The lack of discipline among Chinese children – blamed partly on the country’s one-child policy – is manifesting itself in another societal issue in China. It involves the crisis of masculinity China faces as experts observe more boys in the Asian giant becoming emotionally and physically weak.
To address the issue, China would be using a new school textbook titled “Little Men.” The book stresses the difference between girls and boys, highlights the value of a father-son relationship and underscores the value of nature interactions and financial management, NBC reported.
Guide for Male Grade 4-5 Students
Shanghai Educational Publishing House printed the book in December 2016 for use among male Grade 4 and Grade 5 students. “Little Men” was used in a trial period in selected schools in China before it was approved for general use.
The publication of the book is timely amid observation by parents, such as 36-year-old businessman Miao Li that because many boys are over-protected by their families, they no longer engage in physical activities. Huang, a hotel worker and parent, added, “Nowadays, girls are becoming more like boys while the boys are becoming more like girls, introvert and shy.”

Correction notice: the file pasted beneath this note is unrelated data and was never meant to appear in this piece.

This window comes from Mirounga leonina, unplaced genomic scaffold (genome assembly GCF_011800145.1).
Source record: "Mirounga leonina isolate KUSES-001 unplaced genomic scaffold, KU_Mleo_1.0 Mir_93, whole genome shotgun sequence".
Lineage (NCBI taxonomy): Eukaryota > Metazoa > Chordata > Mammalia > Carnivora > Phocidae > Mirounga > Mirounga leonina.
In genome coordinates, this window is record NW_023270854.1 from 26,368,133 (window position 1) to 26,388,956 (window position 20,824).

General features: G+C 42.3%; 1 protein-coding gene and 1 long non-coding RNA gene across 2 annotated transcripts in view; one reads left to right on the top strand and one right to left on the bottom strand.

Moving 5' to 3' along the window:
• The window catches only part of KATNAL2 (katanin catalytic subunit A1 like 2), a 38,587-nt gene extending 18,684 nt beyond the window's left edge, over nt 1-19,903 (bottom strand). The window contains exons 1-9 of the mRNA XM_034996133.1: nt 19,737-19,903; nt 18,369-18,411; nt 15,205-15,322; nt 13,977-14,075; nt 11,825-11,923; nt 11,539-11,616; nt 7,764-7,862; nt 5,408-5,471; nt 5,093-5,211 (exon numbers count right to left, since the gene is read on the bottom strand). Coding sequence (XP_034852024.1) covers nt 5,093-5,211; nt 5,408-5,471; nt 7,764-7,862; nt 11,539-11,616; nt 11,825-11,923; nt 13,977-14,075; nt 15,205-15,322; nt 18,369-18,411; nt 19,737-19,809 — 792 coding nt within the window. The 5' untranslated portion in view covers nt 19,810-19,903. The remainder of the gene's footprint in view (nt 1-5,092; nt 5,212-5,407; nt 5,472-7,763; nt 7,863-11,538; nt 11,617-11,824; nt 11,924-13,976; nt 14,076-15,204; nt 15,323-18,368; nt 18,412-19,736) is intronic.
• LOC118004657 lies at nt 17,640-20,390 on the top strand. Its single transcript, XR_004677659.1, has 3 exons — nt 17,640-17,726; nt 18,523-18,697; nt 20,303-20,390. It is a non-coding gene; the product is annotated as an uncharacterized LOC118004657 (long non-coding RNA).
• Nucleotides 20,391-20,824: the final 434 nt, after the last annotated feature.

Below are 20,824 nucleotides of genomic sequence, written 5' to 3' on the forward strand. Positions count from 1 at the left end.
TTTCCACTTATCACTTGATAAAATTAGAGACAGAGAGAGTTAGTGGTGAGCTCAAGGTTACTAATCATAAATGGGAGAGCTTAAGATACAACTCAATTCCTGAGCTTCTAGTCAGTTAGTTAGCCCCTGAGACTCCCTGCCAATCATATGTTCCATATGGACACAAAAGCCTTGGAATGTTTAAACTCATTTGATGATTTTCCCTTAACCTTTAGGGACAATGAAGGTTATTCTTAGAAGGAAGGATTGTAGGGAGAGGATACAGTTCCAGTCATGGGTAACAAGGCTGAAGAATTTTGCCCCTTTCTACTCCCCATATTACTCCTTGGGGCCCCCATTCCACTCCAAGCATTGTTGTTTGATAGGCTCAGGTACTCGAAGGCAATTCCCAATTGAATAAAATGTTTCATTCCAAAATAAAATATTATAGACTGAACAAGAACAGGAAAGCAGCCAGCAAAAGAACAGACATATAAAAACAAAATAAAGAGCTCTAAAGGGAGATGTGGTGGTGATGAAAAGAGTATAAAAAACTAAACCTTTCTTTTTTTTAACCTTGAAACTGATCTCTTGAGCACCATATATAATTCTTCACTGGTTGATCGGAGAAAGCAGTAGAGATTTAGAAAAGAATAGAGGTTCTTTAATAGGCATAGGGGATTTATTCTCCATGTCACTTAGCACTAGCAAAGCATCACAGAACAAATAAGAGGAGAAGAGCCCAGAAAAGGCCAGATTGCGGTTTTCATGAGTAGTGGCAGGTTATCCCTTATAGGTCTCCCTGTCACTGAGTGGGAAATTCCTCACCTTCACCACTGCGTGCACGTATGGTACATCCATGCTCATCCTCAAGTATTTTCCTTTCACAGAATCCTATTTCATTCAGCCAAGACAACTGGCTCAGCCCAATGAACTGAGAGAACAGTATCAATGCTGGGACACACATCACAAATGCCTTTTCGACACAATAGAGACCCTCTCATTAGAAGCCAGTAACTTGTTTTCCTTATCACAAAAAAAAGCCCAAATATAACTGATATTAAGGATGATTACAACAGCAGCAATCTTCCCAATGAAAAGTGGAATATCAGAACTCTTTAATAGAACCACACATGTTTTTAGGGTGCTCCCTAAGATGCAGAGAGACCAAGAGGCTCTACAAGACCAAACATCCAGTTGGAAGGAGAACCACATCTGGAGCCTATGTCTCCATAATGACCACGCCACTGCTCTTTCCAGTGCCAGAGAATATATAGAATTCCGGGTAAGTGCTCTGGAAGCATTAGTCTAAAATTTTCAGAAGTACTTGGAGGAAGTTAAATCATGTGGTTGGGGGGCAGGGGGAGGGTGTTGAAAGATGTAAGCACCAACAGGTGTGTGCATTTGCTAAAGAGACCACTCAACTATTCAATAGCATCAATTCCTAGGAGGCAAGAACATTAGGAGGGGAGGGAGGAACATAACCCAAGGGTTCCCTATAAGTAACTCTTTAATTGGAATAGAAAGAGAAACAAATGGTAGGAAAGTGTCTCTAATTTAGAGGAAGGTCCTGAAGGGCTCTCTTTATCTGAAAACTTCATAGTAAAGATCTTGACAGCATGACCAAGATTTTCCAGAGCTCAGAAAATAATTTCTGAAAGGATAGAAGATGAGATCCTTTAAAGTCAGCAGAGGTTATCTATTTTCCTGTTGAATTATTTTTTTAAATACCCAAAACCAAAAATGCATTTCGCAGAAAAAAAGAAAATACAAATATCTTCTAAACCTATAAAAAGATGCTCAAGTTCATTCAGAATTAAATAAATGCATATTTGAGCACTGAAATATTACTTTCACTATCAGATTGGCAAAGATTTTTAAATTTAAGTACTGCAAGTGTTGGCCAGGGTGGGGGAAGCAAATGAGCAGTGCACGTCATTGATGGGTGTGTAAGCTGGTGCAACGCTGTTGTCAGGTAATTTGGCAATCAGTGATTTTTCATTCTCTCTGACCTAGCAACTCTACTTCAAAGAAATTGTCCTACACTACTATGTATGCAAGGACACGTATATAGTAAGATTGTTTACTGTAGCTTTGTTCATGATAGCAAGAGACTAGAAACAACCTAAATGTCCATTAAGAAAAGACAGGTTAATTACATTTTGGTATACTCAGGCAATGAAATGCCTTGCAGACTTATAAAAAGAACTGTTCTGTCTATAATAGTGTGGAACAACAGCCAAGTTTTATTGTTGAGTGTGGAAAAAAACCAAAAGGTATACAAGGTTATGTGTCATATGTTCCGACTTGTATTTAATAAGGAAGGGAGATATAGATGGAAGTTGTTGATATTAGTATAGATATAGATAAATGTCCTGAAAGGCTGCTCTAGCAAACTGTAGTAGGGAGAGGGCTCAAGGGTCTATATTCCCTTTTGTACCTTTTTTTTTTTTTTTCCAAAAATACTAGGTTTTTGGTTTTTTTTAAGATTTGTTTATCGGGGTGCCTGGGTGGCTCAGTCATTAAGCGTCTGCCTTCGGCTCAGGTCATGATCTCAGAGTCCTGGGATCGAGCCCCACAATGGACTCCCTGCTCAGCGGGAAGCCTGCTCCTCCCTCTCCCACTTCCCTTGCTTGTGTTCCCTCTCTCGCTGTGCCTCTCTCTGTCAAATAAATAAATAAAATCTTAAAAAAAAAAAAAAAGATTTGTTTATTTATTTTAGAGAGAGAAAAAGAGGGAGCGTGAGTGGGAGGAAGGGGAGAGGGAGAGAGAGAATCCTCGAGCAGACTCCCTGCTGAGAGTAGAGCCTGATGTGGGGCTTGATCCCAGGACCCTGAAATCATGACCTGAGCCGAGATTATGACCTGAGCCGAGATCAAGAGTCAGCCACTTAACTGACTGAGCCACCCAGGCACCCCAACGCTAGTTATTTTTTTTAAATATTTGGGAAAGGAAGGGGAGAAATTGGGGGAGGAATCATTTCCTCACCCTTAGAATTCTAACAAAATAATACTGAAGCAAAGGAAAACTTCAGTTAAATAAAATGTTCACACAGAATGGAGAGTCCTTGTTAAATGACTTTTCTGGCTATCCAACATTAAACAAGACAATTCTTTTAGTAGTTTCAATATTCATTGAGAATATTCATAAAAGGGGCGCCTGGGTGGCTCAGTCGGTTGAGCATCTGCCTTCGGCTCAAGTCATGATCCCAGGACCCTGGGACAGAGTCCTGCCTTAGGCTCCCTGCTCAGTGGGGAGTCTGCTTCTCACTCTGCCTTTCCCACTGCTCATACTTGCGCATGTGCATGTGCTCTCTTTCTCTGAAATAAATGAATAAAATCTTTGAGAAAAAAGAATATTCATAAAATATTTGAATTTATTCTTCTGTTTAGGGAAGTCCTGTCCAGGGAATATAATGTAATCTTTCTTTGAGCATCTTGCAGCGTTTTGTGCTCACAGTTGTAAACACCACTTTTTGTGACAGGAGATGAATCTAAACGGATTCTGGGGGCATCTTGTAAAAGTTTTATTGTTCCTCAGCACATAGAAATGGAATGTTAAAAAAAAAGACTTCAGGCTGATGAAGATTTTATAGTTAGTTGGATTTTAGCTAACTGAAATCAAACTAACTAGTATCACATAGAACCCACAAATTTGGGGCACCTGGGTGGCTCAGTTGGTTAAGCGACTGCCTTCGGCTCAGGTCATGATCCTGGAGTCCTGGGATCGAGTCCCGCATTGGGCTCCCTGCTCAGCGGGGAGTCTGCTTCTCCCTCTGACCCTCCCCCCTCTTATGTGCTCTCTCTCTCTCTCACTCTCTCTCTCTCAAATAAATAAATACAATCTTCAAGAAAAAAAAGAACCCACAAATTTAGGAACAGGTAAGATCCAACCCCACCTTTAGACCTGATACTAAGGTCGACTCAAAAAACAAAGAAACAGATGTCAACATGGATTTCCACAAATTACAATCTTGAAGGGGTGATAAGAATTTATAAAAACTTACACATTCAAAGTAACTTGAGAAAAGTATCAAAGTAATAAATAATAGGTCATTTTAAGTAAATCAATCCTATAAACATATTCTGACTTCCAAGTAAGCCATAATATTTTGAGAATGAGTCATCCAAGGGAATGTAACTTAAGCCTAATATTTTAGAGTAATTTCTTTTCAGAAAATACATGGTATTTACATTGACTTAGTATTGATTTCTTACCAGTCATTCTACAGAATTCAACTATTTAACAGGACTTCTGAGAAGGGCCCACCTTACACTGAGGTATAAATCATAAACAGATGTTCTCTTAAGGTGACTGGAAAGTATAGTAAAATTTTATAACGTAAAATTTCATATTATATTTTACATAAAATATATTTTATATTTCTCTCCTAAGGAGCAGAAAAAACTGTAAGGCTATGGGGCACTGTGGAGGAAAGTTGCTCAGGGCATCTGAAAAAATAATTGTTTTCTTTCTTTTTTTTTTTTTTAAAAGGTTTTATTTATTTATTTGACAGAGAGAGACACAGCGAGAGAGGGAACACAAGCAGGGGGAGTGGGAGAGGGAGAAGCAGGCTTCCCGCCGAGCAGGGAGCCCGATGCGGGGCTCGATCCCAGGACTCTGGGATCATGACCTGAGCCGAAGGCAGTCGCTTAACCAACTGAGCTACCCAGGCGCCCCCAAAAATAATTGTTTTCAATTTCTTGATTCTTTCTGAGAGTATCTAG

A grandfather blamed the phenomenon of Chinese boys becoming feminine to too much homework. Sheng, a hotel employee and mother of Grade 1 student, pointed to the family spoiling the child, due to the one-child policy, with too much love and care which stunts the natural adventurous character of boys.
Electric Shock Therapy at Bootcamps
Meanwhile, in a case of extreme discipline, a facility in Shandong Province used electrical stimulation to wean more than 6,000 youth who are addicted to the internet, most of whom were teenagers. The electric shock therapy have been used since 2006 but was still being used until 2016, The Telegraph cited Sixth Tone, a news portal.
The undisciplined kids are sent to the facility by their parents. China plans to ban the use of electric shock – also previously used by hospitals to “treat” Chinese gays – in bootcamps. China has an estimated 250 bootcamps where there is pervasive abuse, violence and methods that employ military tactics in teaching wayward youth discipline. However, there are a lot of times the staff at the bootcamps have abused which include the death of a 15-year-old boy in 2009 within 24 hours of his arrival at one bootcamp.
The draft regulations also prohibits online gaming firms from providing online services to Chinese youth between midnight and 8 a.m.